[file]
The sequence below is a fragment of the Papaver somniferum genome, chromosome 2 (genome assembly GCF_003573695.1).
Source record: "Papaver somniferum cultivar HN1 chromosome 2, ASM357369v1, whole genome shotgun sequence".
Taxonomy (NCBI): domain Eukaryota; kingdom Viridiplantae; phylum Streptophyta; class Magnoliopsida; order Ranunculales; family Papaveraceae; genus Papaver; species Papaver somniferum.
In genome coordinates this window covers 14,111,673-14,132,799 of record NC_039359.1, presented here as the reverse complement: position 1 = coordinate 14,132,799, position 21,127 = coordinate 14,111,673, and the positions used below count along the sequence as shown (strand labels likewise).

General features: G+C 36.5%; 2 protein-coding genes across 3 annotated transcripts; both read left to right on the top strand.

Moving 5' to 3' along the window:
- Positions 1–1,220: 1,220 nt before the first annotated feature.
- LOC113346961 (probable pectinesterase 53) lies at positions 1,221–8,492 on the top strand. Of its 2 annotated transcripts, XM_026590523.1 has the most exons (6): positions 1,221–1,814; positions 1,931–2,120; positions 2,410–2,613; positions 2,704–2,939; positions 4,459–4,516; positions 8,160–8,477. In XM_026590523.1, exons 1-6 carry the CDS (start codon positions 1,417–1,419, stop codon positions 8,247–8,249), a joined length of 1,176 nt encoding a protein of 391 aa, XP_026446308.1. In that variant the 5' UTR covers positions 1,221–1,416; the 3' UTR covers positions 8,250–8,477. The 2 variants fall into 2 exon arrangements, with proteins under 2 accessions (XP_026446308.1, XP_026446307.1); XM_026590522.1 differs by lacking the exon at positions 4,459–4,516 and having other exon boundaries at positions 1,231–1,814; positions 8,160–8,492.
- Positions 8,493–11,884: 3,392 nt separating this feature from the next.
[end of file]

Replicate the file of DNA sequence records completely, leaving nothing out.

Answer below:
The sequence below is a fragment of the Papaver somniferum genome, chromosome 2 (genome assembly GCF_003573695.1).
Source record: "Papaver somniferum cultivar HN1 chromosome 2, ASM357369v1, whole genome shotgun sequence".
Taxonomy (NCBI): domain Eukaryota; kingdom Viridiplantae; phylum Streptophyta; class Magnoliopsida; order Ranunculales; family Papaveraceae; genus Papaver; species Papaver somniferum.
In genome coordinates this window covers 14,111,673-14,132,799 of record NC_039359.1, presented here as the reverse complement: position 1 = coordinate 14,132,799, position 21,127 = coordinate 14,111,673, and the positions used below count along the sequence as shown (strand labels likewise).

General features: G+C 36.5%; 2 protein-coding genes across 3 annotated transcripts; both read left to right on the top strand.

Moving 5' to 3' along the window:
- Positions 1–1,220: 1,220 nt before the first annotated feature.
- LOC113346961 (probable pectinesterase 53) lies at positions 1,221–8,492 on the top strand. Of its 2 annotated transcripts, XM_026590523.1 has the most exons (6): positions 1,221–1,814; positions 1,931–2,120; positions 2,410–2,613; positions 2,704–2,939; positions 4,459–4,516; positions 8,160–8,477. In XM_026590523.1, exons 1-6 carry the CDS (start codon positions 1,417–1,419, stop codon positions 8,247–8,249), a joined length of 1,176 nt encoding a protein of 391 aa, XP_026446308.1. In that variant the 5' UTR covers positions 1,221–1,416; the 3' UTR covers positions 8,250–8,477. The 2 variants fall into 2 exon arrangements, with proteins under 2 accessions (XP_026446308.1, XP_026446307.1); XM_026590522.1 differs by lacking the exon at positions 4,459–4,516 and having other exon boundaries at positions 1,231–1,814; positions 8,160–8,492.
- Positions 8,493–11,884: 3,392 nt separating this feature from the next.